Rest day babies, PlayStation addicts and ice buckets: The weird and wonderful Vuelta

Tales from the bike race not about the bike race.

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The opening half of racing at the Vuelta a España has been excellent. Thrilling breakaway gambits, Remco Evenepoel stating his intent in the red jersey, not to mention Sam Bennett’s stirring comeback.

But now the spectre of Covid-19 rises once more, more than 20 riders are already out of the race with positive tests at the just-past-halfway stage of the race.

Instead of dwelling on the looming anxiety of more forced dropouts, how about some off-the-beaten-path whimsy from the opening week and a half to help us forget about the bad things?

So, on the menu this Vuelta is a rider who nearly derailed his career with an addiction to his PlayStation, the quiet indignity of the Quick-Step AlphaVinyl ice baths buckets and the most timely baby likely ever born into the sport of professional cycling.

Alexey Lutsenko with the most punctual baby of all-time

Everyone knows that Grand Tour rest days are for easy spins, recuperation and lying horizontally for most of the day. But Alexey Lutsenko is not everyone.

After a weekend of punishing summit finishes and before Tuesday’s individual time trial, Astana-Qazaqstan’s Lutsenko found the time to have a baby. Well, his partner was doing the ‘having the baby’ part, but Lutsenko managed to excuse himself mid-Grand Tour to be there for the birth of their child.

“Our family got bigger, welcome Alexey,” Alexey Snr wrote on Instagram, announcing the birth of a son that shares the same name as him. Other details are thin on the ground. The Lutsenko’s live in Monaco, which begs the question of whether the family had a meticulously scheduled labour induction planned around the two 1,000km flights for dad to come back east from western Spain before then flying down to Alicante after his son was brought into the world?

This seems the most plausible explanation. And having finished third last, 30 minutes down on the Sunday before the trip home, it makes sense that the 29-year-old had other things on his mind than finishing in the front group. A respectable 56th in Tuesday’s time trial suggests Lutsenko is back to business, and if he manages to win a stage this race, having already featured in the breakaway a couple of times, it would cap off a Vuelta campaign like no other.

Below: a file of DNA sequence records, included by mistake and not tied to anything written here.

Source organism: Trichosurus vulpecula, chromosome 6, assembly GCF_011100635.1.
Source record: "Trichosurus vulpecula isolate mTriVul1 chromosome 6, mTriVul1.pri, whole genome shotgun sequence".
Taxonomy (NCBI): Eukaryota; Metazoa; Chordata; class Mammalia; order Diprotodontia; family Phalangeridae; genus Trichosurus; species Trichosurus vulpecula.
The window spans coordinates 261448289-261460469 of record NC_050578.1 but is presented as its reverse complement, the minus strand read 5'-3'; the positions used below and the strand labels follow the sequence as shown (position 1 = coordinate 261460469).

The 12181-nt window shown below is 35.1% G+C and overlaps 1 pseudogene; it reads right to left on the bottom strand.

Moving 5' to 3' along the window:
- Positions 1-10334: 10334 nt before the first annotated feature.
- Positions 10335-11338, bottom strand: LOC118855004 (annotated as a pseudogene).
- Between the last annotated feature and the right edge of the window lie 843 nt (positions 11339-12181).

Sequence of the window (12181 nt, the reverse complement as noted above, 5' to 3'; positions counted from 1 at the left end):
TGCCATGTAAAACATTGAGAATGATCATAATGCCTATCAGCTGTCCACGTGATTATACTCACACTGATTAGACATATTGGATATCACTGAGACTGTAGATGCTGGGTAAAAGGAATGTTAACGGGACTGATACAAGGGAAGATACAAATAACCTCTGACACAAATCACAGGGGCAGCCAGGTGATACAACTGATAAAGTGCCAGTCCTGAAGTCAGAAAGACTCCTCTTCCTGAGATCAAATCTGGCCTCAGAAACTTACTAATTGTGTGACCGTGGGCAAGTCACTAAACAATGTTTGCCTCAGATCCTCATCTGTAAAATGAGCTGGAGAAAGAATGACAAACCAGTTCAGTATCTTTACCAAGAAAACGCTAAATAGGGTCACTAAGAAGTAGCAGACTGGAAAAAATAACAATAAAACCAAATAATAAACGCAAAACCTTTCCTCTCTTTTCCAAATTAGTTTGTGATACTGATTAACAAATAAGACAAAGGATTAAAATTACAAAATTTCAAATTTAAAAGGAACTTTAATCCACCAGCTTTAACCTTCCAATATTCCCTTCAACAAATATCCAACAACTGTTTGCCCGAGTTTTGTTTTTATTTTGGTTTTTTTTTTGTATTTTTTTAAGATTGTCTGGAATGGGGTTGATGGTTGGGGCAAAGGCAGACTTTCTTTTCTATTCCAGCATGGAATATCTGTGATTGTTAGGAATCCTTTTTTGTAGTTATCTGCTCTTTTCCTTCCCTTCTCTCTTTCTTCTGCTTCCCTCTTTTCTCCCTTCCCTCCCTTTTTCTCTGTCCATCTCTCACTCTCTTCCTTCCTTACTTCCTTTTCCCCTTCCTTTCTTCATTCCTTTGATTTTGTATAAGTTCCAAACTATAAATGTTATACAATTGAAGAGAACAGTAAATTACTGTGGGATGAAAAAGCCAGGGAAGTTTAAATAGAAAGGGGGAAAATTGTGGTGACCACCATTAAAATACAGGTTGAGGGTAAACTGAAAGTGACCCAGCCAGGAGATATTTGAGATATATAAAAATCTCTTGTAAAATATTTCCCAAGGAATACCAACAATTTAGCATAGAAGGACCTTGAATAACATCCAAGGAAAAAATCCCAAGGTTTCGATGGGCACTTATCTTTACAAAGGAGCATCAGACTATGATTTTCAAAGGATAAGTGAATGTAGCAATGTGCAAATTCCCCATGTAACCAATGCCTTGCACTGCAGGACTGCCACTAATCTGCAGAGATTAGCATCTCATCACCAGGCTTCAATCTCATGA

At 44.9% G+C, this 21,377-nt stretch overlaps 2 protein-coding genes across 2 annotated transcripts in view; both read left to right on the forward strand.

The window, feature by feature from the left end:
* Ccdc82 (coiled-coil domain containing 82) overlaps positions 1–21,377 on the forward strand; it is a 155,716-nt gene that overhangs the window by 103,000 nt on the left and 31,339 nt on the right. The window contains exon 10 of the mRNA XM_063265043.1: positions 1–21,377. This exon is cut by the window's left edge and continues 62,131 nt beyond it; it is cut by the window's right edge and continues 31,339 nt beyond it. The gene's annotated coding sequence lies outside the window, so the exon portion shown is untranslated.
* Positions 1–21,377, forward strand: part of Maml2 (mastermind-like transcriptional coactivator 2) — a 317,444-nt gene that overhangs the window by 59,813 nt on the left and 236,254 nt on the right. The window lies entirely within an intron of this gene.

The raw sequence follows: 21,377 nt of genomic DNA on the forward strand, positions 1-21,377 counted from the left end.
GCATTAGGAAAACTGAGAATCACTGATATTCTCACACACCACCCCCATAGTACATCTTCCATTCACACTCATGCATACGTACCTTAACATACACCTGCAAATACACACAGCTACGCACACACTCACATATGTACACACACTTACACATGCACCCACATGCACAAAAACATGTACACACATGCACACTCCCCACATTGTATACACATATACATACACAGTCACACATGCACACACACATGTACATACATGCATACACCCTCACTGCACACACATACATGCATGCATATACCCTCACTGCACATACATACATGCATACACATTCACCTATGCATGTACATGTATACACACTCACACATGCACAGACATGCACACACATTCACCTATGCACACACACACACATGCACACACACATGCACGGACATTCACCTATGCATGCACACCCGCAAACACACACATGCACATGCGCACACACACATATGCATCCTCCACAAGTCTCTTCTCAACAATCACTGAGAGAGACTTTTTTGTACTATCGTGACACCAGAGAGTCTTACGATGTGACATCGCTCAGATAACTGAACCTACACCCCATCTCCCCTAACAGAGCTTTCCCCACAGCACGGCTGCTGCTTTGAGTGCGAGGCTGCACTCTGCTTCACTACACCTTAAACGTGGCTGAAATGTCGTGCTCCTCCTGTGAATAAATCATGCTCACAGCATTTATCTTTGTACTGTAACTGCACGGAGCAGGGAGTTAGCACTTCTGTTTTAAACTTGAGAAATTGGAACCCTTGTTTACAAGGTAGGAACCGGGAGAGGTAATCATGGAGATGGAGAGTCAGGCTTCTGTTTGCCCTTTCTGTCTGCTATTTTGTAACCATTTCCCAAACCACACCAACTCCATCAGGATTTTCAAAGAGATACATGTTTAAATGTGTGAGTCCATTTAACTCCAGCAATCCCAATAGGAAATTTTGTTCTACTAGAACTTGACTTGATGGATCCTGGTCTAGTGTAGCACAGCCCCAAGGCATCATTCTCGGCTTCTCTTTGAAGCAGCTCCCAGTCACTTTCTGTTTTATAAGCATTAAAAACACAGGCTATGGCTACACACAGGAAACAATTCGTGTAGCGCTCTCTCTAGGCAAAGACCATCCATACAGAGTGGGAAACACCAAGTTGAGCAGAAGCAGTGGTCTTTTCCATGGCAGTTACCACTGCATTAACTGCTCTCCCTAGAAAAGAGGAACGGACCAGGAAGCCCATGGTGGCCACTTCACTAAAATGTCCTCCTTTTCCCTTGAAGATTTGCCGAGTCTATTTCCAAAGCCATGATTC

The king of the mountain (and playing PlayStation until 5am)

Burgos BH’s Victor Langelotti, an early wearer of the king of the mountains jersey this Vuelta, is a man of firsts. He is not only the first Monegasque Grand Tour rider but also (probably) the first professional bike rider to have suffered a two-year long addiction to the football video game FIFA, as told by Relevo.

In 2018 he joined Burgos BH and started living on his own as he begun his professional cycling career. What began as a hobby to while away a few hours a day soon consumed him. “I broke with my social life. I played FIFA from breakfast until I went to bed at five in the morning,” Langelotti said, his girlfriend worrying about his obsession. “I became an aggressive person. Every time I lost a match, I would get angry and break things.”

In 2020, his father offered him a lifeline of the chance to race in the European Championships. This was the wake-up call he needed, losing 15 kilos and selling all of his games consoles. It felt like starting from the beginning again but the 27-year-old worked his way up to win a stage at the Volta ao Portugal earlier this month before making the squad for what would be his debut Grand Tour.

Quick-Step AlphaVinylBigBlueBucket

If you had the pleasure of hanging around the Ineos Grenadiers bus at the Tour de France, you would have spotted the lovingly-prepared ice baths set up by the soigneurs for the riders to enjoy post-stage. These were premium paddling pools that allowed the likes of Adam Yates to recline, propped up against the inflatable edges, a relaxing if bracing way to wind down after another day of racing.

A month or so later, Quick-Step AlphaVinyl have brought their own, distinctly less fashionable version to the Vuelta a España.

In a style befitting the rugged Belgian-ness of Belgian cycling, the likes of current race leader Remco Evenepoel have been seen folding themselves into big blue buckets, in what makes for a bizarre-looking scene.

It’s clear, however, as you can see in the photo above, that no-one loves an ice bath bucket as much as Pieter Serry. Just look how relaxed he is.

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